Nancy Reagan may have pleaded with America’s youth to “Just Say No,” but she never understood the true value of marketing. Just as mainstream media has glamorized recreational drug use, so it can be used to preach its downsides. Here: five antidrug marketing campaigns that altered America’s relationship with its toxins of choice, for better and for worse.
“This is your brain on drugs.”
It started as a gravitas-laden television ad, all sizzle and circumstance. Whole, the egg seemed pristine. Cracked, it became a metaphor for a decidedly addled cerebrum. For the Partnership for a Drug-Free America, this was a triumph of advertising-meets-social work. They could only cringe, however, as their iconic moving images morphed into a poster that generations of stoner college kids would snicker at between tokes.
“I learned from watching you, Dad!”
An even more quotable ad from the Partnership was this ’80s nod to drug use as an intergenerational affair. A livid father finds his son’s hidden stash. After suffering his father’s excoriation, the son lashes back: “I learned from watching you, Dad! I learned it from watching you!” To this day, it remains one of the few mainstream antidrug ads not aimed directly at young people.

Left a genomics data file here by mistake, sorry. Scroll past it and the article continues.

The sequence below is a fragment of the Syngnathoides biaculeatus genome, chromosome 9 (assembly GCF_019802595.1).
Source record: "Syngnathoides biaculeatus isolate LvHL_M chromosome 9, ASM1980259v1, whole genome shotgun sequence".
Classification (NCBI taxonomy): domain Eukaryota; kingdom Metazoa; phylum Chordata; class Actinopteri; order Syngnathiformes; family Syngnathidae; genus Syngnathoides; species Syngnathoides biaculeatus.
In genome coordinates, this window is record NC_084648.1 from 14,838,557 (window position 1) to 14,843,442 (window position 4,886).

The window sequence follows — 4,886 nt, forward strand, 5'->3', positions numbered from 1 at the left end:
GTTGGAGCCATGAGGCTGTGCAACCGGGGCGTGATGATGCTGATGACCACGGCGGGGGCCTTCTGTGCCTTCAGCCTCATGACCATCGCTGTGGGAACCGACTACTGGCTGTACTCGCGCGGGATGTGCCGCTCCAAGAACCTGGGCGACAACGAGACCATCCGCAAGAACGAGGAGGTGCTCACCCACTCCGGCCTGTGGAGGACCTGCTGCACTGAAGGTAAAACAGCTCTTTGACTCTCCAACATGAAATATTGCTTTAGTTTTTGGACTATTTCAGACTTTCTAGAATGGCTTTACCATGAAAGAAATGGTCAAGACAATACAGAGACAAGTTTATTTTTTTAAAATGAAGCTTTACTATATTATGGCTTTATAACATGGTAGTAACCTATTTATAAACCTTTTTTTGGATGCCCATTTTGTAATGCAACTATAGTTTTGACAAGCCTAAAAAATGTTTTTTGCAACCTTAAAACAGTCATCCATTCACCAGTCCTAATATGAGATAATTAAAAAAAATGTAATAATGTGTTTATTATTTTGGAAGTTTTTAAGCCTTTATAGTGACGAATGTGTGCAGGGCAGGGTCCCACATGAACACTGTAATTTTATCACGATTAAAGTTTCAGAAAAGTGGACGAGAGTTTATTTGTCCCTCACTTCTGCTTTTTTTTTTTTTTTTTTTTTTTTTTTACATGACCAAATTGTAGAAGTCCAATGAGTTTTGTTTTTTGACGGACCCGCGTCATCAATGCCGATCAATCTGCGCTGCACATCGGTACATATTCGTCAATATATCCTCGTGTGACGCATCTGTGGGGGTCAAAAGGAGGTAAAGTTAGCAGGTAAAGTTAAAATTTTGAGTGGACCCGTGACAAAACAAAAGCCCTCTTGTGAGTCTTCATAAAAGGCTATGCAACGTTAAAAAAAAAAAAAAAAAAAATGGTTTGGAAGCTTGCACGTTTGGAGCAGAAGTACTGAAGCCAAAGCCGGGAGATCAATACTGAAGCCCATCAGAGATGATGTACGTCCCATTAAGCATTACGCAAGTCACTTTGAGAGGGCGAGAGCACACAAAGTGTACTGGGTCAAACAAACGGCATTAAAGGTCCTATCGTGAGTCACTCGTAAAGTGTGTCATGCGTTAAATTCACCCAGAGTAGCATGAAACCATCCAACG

“We’re not candy!”
Embracing the belief that it’s never too early to brainwash children, this public service ad featured a chorus line of pastel-colored pills, dancing and singing in pre-Teletubby falsetto. The ad sought to dissuade kids from sampling their parents’ prescriptions, thinking they were candy. Sang the pills: “This is serious. We could make you delirious…We’re not candy, even though we look so fine and dandy. When you’re sick, we come in handy. But we’re not candy!” Oh, don’t be coy.
“Bob, I’ve got emphysema.”
When Big Tobacco agreed to halt its billboard advertising, the California Department of Health Services filled their void with a series of billboards to make Adbusters magazine proud. The two most popular ads riff on the Marlboro Man iconography that is synonymous with smoking’s masculine allure. In one, a flaccid cigarette dangles metaphorically from the lip of the famous cowpoke; in the other, a Stetsoned rider turns to another, lamenting: “I miss my lung, Bob.”
Instead of blowing its millions on corny spots that just make kids want to keep smoking, the national-tobacco-settlement-funded American Legacy Foundation started “the truth” — an ad campaign that goes straight for the jugular. Edgy print ads feature teens holding readouts of obscene tobacco-related death statistics.
In Hispanic communities, it runs bilingual radio ads questioning why Big Tobacco targets minorities. And in its most memorable contribution, “the truth” filmed teens building a wall of body bags, each stenciled with the word smoker, outside Philip Morris headquarters. Fox and CBS refused to run the ad — too “morbid,” they said — but “Body Bag” finally aired on NBC during the Olympics.